Accordingly, whatever execution Tyrion faces if found guilty pales in comparison to the humiliation he faces during Shae’s testimony. It goes so much deeper than any in attendance (save for Varys, who’s back in a big way this week—as well he should be in an episode ) could possibly guess, and when Tyrion finally lashes out in the bit of scenery chewing that’s surely leading Peter Dinklage’s Emmy reel this year, it’s about so much more than having his lion-patterned dirty laundry aired in public. (That rant is a change of pace from the rest of “The Laws Of Gods And Men” as well as a shift from the alternately sulking/sarcastic Dinklage we’ve seen since the wedding feast. At the end of that thread, it’s all the more surprising.) Let’s not forget that Tyrion turned his back on Shae first—it may have been under the guise of trying to protect the woman he loves, but he’s getting his just deserts in the trial’s most tragic moments. The sequence is the ultimate demonstration that Tyrion has been set up, and so he seizes the moment and rewrites that setup. In the words that Dinklage so expertly gnaws into dust, this isn’t something Tywin hastily threw together following the death of his grandson—this is a plot that’s been unfolding for Tyrion’s entire life. Injustice is all he’s ever known, and his only recourse is to demand the most brutal form of justice available to him: trial by combat. The greatest revenge Tyrion Lannister could ever orchestrate is to finally and decisively upend one of his father’s master plots.
It might not be the justice that Tyrion deserves, but it’ll be the justice he earns. And that brings us back to the big question of “The Laws Of Gods And Men,” the one raised in the title of the episode and the one that’s repeated in the scenery during three of the episode’s major stories. The stills HBO released for “The Laws Of Gods And Men” tell it as good as any image that’s in motion: This episode is one tableau of tribunal after another, beginning in the headquarters of the Iron Bank, moving next to Dany’s new digs in Meereen, and finally ending in the Great Hall. It’s character upon character upon character sitting in judgment of another, granted by the authority of gods, men, numerals, and dragons to determine the fair from the unfair. Like the show’s serialized storylines, the motif comes together in shaper relief when you can view these shots in short succession. So many characters, often grouped in threes, staring across tables or down stairs at other characters seeking wrongs to be righted.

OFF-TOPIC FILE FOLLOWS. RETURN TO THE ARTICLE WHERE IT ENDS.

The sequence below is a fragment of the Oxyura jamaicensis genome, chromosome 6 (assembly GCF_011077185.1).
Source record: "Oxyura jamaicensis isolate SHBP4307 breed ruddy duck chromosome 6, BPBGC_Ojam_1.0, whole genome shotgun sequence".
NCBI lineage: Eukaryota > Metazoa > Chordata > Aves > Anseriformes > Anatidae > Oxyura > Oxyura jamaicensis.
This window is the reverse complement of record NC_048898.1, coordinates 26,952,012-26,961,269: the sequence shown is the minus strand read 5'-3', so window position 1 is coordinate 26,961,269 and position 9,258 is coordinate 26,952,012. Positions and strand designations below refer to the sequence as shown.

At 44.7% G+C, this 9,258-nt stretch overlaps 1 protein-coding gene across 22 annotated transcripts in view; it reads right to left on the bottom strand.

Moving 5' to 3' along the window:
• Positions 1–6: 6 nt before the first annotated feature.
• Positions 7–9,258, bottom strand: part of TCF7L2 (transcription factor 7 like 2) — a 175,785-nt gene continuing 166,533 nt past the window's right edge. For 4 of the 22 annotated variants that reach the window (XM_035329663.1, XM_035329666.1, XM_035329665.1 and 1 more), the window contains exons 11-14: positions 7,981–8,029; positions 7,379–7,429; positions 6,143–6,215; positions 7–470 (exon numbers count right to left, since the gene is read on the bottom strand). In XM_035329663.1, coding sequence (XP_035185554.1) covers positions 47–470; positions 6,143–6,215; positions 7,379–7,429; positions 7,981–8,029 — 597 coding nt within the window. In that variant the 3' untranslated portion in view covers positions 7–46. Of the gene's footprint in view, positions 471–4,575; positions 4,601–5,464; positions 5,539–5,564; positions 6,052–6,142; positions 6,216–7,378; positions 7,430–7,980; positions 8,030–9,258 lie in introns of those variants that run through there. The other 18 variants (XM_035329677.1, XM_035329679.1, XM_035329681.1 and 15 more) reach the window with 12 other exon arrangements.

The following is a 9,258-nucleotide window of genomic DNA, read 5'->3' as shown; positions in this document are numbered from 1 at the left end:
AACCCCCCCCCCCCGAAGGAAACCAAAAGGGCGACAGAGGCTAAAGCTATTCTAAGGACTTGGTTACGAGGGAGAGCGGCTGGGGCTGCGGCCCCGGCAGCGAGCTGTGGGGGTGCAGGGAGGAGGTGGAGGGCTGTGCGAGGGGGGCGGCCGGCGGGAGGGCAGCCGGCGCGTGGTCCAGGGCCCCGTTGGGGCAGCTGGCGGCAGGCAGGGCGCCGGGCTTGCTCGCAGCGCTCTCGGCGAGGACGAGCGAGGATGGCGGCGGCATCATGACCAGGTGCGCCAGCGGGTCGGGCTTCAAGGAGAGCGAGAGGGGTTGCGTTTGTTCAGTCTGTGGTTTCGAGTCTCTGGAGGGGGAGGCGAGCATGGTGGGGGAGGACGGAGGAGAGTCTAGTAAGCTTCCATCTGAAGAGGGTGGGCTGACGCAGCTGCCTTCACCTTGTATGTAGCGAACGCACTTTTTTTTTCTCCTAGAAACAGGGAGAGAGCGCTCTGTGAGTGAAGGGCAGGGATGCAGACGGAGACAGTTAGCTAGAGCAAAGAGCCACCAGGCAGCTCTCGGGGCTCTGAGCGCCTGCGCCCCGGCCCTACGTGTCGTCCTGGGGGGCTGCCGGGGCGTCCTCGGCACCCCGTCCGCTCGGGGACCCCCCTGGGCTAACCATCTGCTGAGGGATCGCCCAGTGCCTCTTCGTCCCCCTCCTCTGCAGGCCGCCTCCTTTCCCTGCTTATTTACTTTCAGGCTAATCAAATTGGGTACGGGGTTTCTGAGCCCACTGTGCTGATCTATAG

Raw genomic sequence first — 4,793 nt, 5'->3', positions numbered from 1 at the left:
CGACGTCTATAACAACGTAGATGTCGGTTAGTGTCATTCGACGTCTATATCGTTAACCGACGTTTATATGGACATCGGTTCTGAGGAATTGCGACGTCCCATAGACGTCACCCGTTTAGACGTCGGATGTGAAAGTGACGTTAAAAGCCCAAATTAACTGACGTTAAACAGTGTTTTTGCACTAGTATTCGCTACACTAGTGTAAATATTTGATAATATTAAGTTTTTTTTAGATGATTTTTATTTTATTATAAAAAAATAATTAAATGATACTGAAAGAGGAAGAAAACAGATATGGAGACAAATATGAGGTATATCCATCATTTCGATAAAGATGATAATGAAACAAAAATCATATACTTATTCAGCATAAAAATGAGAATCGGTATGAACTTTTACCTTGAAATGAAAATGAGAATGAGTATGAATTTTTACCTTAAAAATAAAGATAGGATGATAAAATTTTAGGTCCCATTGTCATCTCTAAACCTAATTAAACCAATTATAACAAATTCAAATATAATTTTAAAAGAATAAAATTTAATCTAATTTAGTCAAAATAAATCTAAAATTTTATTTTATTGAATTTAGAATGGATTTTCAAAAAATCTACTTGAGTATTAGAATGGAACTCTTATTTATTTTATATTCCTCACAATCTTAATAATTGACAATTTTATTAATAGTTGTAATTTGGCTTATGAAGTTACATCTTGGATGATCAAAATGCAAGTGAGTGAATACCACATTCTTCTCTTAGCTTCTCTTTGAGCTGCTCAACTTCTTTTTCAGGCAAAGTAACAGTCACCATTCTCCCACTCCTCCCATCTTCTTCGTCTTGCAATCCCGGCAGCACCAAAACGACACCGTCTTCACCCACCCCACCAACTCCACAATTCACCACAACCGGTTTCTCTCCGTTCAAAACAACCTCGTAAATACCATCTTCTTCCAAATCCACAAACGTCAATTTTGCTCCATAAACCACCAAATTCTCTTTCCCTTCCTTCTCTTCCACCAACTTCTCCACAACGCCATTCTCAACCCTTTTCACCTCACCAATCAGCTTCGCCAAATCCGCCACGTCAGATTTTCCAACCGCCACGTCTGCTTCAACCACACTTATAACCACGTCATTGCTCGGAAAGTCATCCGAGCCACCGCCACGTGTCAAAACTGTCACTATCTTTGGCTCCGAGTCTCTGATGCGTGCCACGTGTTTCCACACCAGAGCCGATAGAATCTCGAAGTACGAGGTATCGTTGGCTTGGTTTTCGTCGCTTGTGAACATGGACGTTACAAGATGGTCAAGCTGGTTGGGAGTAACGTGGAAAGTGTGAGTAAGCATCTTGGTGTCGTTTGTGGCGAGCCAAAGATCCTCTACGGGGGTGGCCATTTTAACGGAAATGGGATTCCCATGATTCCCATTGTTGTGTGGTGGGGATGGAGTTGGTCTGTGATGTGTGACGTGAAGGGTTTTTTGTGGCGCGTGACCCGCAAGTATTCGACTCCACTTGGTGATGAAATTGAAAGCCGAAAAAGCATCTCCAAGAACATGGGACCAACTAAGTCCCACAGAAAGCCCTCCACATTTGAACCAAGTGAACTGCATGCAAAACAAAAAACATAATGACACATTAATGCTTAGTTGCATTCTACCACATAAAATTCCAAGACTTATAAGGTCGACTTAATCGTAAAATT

As often happens in the real world, multiple factors and biases cloud these judge’s rulings. Facts and the truth are taken into account, but as Daenerys learns tonight, making mass declarations of right and wrong can come back to bite you—or lead to a line of 212 supplicants waiting for an audience with their queen. (And in a single, weary exchange with Missandei, Dany shows she is one with Selina Meyer.) It’s a lesson in politicking she won’t soon to forget, particularly if it begins to erode her mission statement for seizing the seat that Tywin Lannister keeps warm this week.
But Dany’s methods are as effective as any other presented in either half of “The Laws Of Gods And Men.” This is an episode where bureaucracy is no mightier than the sword. Tyrion rests his fate with the latter, but such action gets Yara nowhere. The advantage of the sword is that it offers a most decisive verdict—one that couldn’t have fit satisfyingly into “The Laws Of Gods And Men” no matter how the episode was sequenced. For that, the court will need to adjourned for another week.
- Happy Mother of Dragons’ day, everyone! This year, Game Of Thrones is celebrating the holiday by bringing us its best Jurassic Park homage to date. Where’s the goat? Oh, here’s the goat:
- Ramsay Snow has never looked more like the Game Of Thrones universe’s own comic-book supervillain than he does when he’s shirtless and bloodied, taunting the ironborn who’ve come to rescue Theon.
- Among the reminders offered up this episode: Jorah was originally a spy for Varys. Would the show bring that up again without any intention to use it somewhere down the line?
- Every word that is exchanged between Varys and Oberyn in the Great Hall is loaded. That conversation is also wildly elliptical, but that’s to be expected from two characters who are clearly scheming yet haven’t laid those schemes bare quite yet.
- Salladhor Saan’s way with words is funnier when it’s not tied up in an old pirate joke: “You’re not my friend, my friend.”